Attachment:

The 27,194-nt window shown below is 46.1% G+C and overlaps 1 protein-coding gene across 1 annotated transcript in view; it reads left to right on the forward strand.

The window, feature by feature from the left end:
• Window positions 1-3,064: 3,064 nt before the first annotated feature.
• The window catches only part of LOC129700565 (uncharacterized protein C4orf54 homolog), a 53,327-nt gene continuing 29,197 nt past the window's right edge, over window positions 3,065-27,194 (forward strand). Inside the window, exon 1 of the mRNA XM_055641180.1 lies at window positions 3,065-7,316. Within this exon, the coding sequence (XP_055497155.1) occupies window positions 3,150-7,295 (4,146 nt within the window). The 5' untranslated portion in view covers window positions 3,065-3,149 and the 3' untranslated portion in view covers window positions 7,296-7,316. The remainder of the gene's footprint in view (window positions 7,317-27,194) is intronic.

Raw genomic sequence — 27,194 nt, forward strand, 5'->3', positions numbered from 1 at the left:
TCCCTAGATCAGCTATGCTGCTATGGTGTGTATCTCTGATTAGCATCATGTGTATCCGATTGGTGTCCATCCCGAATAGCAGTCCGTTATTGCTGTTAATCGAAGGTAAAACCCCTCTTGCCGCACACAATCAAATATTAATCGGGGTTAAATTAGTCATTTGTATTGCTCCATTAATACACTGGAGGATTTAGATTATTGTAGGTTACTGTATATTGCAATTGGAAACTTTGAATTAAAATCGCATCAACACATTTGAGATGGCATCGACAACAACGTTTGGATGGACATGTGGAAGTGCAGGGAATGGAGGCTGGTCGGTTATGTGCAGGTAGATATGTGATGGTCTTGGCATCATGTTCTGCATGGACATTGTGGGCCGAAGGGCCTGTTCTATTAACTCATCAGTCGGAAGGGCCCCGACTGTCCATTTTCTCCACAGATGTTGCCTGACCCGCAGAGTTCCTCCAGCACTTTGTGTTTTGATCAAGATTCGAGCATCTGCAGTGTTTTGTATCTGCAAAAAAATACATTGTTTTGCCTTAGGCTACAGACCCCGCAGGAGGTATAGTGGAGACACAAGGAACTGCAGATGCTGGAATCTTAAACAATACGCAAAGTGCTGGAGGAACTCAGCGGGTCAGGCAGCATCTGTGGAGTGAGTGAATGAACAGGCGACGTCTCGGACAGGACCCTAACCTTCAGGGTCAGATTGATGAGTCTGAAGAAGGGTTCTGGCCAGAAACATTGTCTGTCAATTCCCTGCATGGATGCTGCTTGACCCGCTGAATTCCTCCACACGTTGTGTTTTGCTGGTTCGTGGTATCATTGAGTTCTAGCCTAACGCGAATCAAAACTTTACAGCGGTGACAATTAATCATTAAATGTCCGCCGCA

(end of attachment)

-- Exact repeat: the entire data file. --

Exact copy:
The 27,194-nt window shown below is 46.1% G+C and overlaps 1 protein-coding gene across 1 annotated transcript in view; it reads left to right on the forward strand.

The window, feature by feature from the left end:
• Window positions 1-3,064: 3,064 nt before the first annotated feature.
• The window catches only part of LOC129700565 (uncharacterized protein C4orf54 homolog), a 53,327-nt gene continuing 29,197 nt past the window's right edge, over window positions 3,065-27,194 (forward strand). Inside the window, exon 1 of the mRNA XM_055641180.1 lies at window positions 3,065-7,316. Within this exon, the coding sequence (XP_055497155.1) occupies window positions 3,150-7,295 (4,146 nt within the window). The 5' untranslated portion in view covers window positions 3,065-3,149 and the 3' untranslated portion in view covers window positions 7,296-7,316. The remainder of the gene's footprint in view (window positions 7,317-27,194) is intronic.

Raw genomic sequence — 27,194 nt, forward strand, 5'->3', positions numbered from 1 at the left:
TCCCTAGATCAGCTATGCTGCTATGGTGTGTATCTCTGATTAGCATCATGTGTATCCGATTGGTGTCCATCCCGAATAGCAGTCCGTTATTGCTGTTAATCGAAGGTAAAACCCCTCTTGCCGCACACAATCAAATATTAATCGGGGTTAAATTAGTCATTTGTATTGCTCCATTAATACACTGGAGGATTTAGATTATTGTAGGTTACTGTATATTGCAATTGGAAACTTTGAATTAAAATCGCATCAACACATTTGAGATGGCATCGACAACAACGTTTGGATGGACATGTGGAAGTGCAGGGAATGGAGGCTGGTCGGTTATGTGCAGGTAGATATGTGATGGTCTTGGCATCATGTTCTGCATGGACATTGTGGGCCGAAGGGCCTGTTCTATTAACTCATCAGTCGGAAGGGCCCCGACTGTCCATTTTCTCCACAGATGTTGCCTGACCCGCAGAGTTCCTCCAGCACTTTGTGTTTTGATCAAGATTCGAGCATCTGCAGTGTTTTGTATCTGCAAAAAAATACATTGTTTTGCCTTAGGCTACAGACCCCGCAGGAGGTATAGTGGAGACACAAGGAACTGCAGATGCTGGAATCTTAAACAATACGCAAAGTGCTGGAGGAACTCAGCGGGTCAGGCAGCATCTGTGGAGTGAGTGAATGAACAGGCGACGTCTCGGACAGGACCCTAACCTTCAGGGTCAGATTGATGAGTCTGAAGAAGGGTTCTGGCCAGAAACATTGTCTGTCAATTCCCTGCATGGATGCTGCTTGACCCGCTGAATTCCTCCACACGTTGTGTTTTGCTGGTTCGTGGTATCATTGAGTTCTAGCCTAACGCGAATCAAAACTTTACAGCGGTGACAATTAATCATTAAATGTCCGCCGCA